The New Protocol for the SADC Tribunal: Jurisdictional Changes and Implications for SADC Community Law
The Southern African Development Community (SADC) will get a new Tribunal. This will happen because the Summit of SADC Heads of State and Government so decided. SADC has been without a functioning Tribunal since 2010. In 2008 the Tribunal gave a ruling against Zimbabwe in a dispute involving the expropriation of private land without compensation and found Zimbabwe to be in violation of Articles 4 and 6 of the SADC Treaty. These provisions oblige Member States to act in accordance with democracy, human rights and the rule of law.
The 2008 decision by the Tribunal in favour of the applicant, a private party, was never implemented. When the matter was referred to the SADC Summit (which is responsible to take action in cases of non-compliance) it decided, instead, to develop a new Protocol for the SADC Tribunal. The Summit also decided not to renew the terms of the serving Judges and not to appoint new Judges; thereby effectively suspending the Tribunal. Thus the Tribunal, despite not being formally abolished, could not hear any new cases and could not finalize pending matters. Legal questions about the interim period and transitional arrangements were, however, not clarified.
At the SADC Summit of August 2014, a new Protocol was adopted and signed. It may, however, take quite some time (perhaps years) before SADC will have an active judicial organ again. The new Protocol shall enter into force thirty days after the deposit of the Instruments of Ratification by two-thirds of the Member States. Ratification takes place in terms of the national constitutional procedures of the Members. This may, in some instances, involve national legislatures. At the time of writing (January 2015) nine Members have signed, but apparently no ratifications have yet been deposited.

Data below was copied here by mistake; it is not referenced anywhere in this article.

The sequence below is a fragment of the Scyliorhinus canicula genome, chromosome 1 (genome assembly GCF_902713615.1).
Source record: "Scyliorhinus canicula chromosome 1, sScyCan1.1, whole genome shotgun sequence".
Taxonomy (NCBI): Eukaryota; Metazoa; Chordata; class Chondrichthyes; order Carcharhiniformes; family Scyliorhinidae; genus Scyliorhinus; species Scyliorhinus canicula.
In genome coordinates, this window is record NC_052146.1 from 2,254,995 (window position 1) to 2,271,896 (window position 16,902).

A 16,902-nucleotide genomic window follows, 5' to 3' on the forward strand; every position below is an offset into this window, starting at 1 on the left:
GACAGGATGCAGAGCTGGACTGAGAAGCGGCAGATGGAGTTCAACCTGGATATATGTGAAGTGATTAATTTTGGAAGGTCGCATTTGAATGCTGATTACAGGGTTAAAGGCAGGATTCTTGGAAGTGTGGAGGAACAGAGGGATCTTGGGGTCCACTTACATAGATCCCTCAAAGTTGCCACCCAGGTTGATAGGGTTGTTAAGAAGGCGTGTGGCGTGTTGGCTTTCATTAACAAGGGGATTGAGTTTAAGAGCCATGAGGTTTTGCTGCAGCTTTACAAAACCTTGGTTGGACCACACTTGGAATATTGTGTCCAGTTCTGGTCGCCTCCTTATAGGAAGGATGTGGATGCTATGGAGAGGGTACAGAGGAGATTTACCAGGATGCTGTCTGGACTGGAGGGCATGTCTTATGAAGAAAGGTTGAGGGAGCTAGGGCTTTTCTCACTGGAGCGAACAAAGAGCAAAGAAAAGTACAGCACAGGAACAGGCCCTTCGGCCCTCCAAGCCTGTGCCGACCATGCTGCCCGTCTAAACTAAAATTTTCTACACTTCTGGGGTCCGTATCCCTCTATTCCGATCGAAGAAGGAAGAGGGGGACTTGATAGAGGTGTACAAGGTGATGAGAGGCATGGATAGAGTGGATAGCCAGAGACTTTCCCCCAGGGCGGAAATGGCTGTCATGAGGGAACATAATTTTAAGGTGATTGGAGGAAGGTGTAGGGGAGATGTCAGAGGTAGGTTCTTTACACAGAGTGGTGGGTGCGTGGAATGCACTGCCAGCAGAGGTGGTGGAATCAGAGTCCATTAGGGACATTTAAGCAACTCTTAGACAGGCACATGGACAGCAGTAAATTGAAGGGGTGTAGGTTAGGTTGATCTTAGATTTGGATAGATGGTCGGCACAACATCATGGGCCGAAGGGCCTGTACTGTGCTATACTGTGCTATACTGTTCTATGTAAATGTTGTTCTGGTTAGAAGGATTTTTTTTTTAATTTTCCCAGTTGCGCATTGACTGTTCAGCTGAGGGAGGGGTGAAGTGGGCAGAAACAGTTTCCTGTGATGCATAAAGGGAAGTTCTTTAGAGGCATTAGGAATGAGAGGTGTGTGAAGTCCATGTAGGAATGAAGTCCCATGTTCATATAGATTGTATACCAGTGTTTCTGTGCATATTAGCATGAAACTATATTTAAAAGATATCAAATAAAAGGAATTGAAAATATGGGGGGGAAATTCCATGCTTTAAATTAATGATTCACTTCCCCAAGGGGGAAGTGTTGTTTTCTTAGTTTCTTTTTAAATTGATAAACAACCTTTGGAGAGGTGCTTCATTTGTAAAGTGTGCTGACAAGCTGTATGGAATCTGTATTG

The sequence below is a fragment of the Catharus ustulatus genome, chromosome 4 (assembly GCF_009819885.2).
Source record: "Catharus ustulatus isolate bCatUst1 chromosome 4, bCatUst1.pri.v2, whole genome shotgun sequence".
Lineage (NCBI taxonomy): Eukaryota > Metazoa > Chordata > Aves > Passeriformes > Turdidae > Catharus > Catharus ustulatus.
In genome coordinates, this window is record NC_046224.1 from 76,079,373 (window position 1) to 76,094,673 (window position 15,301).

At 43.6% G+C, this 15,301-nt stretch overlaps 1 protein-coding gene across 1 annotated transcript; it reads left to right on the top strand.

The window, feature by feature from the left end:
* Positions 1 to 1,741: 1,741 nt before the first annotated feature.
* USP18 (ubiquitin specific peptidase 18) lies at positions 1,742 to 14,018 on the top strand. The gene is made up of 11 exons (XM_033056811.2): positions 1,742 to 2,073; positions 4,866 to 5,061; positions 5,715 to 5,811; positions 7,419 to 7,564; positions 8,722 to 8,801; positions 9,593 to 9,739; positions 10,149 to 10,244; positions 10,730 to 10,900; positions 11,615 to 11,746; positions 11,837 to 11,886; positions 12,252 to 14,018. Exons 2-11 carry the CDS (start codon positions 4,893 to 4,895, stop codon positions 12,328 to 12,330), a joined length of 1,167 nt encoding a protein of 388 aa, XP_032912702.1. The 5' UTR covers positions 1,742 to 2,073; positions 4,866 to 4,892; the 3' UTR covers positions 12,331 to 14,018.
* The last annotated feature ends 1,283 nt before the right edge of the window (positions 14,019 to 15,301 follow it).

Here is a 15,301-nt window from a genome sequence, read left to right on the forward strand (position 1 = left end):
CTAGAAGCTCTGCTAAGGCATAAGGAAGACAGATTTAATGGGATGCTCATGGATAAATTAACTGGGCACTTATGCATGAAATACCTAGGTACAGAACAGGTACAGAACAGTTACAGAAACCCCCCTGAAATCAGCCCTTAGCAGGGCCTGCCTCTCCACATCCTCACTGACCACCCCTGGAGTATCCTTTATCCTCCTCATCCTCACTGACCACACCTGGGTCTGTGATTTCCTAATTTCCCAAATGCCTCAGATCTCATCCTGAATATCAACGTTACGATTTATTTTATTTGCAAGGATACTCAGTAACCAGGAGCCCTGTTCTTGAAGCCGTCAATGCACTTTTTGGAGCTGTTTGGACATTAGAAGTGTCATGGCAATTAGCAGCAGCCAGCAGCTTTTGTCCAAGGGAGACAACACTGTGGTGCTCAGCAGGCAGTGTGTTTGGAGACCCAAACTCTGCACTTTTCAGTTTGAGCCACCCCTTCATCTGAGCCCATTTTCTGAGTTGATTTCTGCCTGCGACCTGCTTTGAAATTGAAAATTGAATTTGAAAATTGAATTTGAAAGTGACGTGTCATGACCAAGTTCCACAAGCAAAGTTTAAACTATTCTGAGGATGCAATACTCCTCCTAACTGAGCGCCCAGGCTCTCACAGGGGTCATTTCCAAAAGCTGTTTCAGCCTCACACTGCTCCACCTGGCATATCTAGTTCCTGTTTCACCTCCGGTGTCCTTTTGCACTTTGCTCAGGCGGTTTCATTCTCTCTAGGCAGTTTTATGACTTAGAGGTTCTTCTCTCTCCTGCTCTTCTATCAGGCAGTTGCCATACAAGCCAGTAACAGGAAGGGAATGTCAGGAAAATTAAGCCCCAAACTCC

The new Protocol will bring about far-reaching institutional and practical modifications. Such changes should be founded on sound legal principles and procedures. This did not happen. The Summit did not, for example, invoke the amendment clause in the original Protocol, which would have been the correct procedure. The Summit’s modus operandi raises serious questions about the binding nature of SADC legal instruments, as well as the functioning of SADC as a rules-based arrangement. The dispute settlement dimension of SADC and the enforcement of its legal instruments during the interim period (between the ‘suspension’ of the previous Tribunal and the entry into force of the new Protocol) are de facto and de jure in limbo.
Where do these developments leave the Organization and what are the prospects for the enforcement and development of SADC law? How will essential rights be respected and who will be able to bring applications to the Tribunal? What has been lost (or gained) and what are the bigger picture implications? How will the SADC FTA and trade among the Members be affected? This paper discusses these issues and the implications of the recent developments. The document which will be analysed is the final and official version that the Summit adopted and which nine member states have signed.
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